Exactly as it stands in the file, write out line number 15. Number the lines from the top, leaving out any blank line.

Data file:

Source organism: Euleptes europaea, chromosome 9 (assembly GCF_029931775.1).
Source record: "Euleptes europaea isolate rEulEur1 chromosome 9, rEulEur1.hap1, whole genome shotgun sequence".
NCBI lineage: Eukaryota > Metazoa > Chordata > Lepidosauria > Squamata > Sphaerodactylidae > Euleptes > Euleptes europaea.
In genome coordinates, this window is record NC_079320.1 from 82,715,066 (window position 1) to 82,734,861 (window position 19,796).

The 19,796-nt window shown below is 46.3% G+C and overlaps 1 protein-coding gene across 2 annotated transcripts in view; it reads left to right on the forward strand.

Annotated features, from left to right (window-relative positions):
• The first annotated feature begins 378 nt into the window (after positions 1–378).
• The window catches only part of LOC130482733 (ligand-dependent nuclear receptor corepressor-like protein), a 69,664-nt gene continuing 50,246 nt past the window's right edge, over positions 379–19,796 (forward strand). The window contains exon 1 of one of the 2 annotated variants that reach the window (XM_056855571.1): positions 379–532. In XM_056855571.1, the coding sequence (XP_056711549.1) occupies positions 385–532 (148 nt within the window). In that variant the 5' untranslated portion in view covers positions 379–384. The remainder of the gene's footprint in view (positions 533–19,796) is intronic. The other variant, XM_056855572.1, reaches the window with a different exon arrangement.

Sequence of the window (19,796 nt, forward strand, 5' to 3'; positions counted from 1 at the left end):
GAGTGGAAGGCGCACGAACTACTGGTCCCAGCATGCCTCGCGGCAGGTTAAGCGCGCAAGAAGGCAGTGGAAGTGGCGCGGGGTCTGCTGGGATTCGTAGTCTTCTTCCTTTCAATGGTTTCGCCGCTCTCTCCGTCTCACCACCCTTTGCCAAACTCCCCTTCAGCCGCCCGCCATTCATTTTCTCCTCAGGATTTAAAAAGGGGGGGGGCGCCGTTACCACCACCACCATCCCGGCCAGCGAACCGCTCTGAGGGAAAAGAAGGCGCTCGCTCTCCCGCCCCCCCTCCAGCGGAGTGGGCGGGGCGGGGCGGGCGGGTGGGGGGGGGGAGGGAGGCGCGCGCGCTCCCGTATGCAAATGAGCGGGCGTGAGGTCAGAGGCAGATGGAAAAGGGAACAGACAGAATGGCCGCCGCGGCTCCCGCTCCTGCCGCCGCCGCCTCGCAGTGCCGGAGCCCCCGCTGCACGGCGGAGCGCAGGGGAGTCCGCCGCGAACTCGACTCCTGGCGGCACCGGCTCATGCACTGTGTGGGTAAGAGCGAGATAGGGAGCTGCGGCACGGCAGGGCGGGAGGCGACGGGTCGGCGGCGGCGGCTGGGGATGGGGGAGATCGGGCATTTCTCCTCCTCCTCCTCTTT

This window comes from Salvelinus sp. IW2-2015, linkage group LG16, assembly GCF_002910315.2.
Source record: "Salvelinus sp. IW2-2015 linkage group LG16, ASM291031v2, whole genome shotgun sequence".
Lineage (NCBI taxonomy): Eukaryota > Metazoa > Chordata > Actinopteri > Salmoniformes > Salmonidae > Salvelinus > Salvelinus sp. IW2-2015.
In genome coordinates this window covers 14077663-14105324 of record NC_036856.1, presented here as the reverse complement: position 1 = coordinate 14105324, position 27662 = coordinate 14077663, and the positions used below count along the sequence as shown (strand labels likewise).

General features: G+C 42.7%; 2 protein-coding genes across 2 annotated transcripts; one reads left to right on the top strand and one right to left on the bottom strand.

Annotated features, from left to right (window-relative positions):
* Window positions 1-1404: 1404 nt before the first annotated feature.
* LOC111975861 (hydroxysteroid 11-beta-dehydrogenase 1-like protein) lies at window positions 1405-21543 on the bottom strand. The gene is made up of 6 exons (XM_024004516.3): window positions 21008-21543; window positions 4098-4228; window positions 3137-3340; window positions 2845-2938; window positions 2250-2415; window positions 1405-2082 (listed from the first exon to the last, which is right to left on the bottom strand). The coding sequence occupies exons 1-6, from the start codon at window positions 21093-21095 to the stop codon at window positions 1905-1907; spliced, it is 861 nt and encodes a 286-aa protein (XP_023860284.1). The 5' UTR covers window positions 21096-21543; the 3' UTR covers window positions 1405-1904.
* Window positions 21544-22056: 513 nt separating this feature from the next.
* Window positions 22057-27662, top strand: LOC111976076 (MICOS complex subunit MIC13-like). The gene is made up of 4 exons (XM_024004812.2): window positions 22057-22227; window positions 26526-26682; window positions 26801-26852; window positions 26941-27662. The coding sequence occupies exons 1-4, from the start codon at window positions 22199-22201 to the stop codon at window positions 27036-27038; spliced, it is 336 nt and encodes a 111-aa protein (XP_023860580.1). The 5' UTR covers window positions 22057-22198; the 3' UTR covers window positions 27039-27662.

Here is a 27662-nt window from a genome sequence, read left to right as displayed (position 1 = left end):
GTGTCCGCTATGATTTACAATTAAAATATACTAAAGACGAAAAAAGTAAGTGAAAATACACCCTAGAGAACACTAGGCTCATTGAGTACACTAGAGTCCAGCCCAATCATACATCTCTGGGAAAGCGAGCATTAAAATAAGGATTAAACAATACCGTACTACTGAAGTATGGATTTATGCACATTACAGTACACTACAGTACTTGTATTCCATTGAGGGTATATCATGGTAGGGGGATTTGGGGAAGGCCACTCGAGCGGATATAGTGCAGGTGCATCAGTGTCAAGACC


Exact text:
General features: G+C 42.7%; 2 protein-coding genes across 2 annotated transcripts; one reads left to right on the top strand and one right to left on the bottom strand.